New Congressional map proposal would create new, purplish district


DENVER (KDVR) — The preliminary map for the new Colorado Congressional districts has been released and depending on who you talk to they are insidiously red- or blue-leaning.

Colorado’s population has swollen over the last decade by about 750,000 people. As a result, Colorado now adds one more Congressman to its ranks.

The proposed eighth Congressional district will mash together portions of Jefferson, Broomfield, Adams and Weld counties – including Arvada, Westminster, Thornton, Brighton, Fort Lupton and Platteville.

The Colorado Independent Redistricting Commission, which had to carve the state into new slices that ensure some kind of demographic and geographic sameness, projects the new district will have 21,000 more registered Democrats than Republicans.

The preliminary results satisfy neither party.

According to the commission’s estimated voter affiliation data, the new map will create three heavily Democratic districts, three heavily Republican districts, one district with a slim Republican majority and one district with a slim Democratic majority.

Democrats claim the map creates four Democratic districts and four Republican districts and therefore upsets the state’s new political balance. If anything, Democratic critics say, the commission should have leaned into the recent voting trends and draw the map to deepen Colorado’s 21st century blue lean.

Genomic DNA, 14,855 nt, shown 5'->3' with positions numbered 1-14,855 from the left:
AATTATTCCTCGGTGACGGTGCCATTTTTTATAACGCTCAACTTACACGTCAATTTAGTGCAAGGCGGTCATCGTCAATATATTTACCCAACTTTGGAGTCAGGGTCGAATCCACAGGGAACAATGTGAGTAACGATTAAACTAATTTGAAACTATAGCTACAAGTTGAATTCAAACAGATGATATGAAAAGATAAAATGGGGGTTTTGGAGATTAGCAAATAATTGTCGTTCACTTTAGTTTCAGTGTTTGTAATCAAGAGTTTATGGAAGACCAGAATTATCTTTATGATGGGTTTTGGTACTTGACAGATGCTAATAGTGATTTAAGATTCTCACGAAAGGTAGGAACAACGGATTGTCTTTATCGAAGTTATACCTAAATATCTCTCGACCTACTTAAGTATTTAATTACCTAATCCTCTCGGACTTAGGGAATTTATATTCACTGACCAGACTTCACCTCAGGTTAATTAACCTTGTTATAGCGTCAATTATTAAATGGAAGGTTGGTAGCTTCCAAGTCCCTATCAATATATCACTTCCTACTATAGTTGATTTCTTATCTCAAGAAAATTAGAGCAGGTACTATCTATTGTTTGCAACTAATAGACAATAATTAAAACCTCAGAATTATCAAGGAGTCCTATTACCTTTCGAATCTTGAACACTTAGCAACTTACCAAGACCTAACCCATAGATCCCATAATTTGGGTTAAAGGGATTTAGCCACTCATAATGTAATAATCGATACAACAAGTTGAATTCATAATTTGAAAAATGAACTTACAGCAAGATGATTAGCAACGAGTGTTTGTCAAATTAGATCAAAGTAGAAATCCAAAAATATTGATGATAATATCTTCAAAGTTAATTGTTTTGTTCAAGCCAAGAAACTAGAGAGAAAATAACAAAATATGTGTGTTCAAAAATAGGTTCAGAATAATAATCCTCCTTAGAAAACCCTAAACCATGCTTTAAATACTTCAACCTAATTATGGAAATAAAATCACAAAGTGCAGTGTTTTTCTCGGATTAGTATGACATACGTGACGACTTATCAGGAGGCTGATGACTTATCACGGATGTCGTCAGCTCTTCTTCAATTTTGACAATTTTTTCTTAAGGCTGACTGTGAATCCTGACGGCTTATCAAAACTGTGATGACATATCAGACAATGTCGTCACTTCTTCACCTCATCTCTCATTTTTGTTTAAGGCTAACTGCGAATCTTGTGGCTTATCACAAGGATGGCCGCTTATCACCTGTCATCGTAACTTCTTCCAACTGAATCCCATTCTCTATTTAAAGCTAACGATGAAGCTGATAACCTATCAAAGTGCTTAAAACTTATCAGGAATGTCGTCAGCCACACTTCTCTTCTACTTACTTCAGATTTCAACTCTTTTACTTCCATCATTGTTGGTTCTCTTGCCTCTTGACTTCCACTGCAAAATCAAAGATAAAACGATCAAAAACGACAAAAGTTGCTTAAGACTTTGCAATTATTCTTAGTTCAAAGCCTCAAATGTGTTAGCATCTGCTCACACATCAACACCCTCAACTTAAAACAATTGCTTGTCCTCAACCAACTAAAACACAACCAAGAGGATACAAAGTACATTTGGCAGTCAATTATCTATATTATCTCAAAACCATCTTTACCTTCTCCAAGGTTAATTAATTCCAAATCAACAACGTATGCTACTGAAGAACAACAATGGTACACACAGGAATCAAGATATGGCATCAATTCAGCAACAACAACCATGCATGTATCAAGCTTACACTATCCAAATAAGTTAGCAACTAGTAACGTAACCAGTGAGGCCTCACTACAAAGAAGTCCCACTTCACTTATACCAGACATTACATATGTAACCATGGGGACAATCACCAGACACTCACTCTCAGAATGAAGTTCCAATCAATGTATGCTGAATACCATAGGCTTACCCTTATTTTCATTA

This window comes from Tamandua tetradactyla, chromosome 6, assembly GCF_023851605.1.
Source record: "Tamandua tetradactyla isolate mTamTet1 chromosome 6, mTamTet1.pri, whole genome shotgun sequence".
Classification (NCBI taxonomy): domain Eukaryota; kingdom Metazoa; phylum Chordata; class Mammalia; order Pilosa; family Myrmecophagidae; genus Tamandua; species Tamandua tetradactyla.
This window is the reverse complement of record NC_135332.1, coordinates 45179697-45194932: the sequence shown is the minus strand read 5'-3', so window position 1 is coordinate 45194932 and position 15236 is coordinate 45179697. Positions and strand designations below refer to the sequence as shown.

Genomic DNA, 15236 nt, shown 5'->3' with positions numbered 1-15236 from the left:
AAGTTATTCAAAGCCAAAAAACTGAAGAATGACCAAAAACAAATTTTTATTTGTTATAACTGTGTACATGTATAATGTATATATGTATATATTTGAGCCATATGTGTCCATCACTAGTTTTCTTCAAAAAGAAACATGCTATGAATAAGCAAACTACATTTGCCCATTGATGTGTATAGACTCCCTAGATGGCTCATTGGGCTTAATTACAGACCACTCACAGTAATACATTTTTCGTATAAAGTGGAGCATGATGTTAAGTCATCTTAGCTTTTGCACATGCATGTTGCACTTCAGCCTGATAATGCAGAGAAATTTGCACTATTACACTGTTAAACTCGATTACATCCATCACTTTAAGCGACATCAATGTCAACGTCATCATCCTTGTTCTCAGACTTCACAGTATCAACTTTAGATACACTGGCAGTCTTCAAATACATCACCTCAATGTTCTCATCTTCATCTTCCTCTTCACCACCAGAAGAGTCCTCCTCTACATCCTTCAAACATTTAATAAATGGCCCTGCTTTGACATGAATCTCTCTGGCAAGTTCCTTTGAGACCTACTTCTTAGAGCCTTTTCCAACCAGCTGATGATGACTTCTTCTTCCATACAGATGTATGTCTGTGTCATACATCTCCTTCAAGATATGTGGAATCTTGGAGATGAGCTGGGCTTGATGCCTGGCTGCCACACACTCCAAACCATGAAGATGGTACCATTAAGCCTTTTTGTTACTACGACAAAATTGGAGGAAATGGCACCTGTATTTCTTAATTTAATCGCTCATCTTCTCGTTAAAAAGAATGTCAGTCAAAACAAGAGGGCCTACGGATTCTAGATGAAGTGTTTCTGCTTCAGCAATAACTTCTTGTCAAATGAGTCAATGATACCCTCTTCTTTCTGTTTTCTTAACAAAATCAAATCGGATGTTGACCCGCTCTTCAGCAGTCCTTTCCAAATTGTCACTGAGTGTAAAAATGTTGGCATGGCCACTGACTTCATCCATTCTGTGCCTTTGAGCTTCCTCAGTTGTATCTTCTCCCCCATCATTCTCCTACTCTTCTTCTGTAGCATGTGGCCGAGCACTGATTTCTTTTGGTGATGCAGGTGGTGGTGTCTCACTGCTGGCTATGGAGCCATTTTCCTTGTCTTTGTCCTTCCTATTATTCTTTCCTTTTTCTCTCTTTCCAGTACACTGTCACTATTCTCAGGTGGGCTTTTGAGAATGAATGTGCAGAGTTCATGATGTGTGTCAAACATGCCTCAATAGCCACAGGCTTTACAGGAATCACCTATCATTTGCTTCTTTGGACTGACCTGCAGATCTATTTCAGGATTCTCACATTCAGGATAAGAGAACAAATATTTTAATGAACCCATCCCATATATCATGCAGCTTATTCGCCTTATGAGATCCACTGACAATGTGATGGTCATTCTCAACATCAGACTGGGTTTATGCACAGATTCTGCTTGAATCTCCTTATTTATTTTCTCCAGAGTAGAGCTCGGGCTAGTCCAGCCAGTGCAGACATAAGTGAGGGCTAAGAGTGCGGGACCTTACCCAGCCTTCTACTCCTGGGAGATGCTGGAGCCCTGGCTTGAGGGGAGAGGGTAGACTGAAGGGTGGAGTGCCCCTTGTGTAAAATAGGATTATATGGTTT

ProgressNow Colorado, a progressive organization, tweeted that the new map is a lopsided giveaway to the GOP.

Republicans, meanwhile, say the maps create a 5-3 Democratic majority, according to the voting behaviors from the 2020 General Election.

Former Republican Speaker of the Colorado House of Representatives, Frank McNulty, said Democrats have more than enough sway in the new Colorado political landscape.

In the previous map, when Colorado only had seven districts, Democrats clearly took four and Republicans the other three.

According to voting registration records, districts 1-5 have stayed firmly in majority status for the last five election years.

Democrats do point out a real trend – the new map will reinforce the recent Democratic trends in District 6 but weaken the long-held Democratic footing of District 7 by moving the line between the two.

District 6 was heavily Democratic in the last two election years, but that wasn’t always the case. In November 2016, District 6 only had 2,900 more registered Democrats than Republicans, and had majority Republican voter bases in both 2014 and 2012.

On the flip side, it will cut into the majority Democrats held in Congressional District 7. That district has enjoyed a comfortable blue majority in each of the last five even years. Under the new map, it has 10,000 more Republicans than Democrats.

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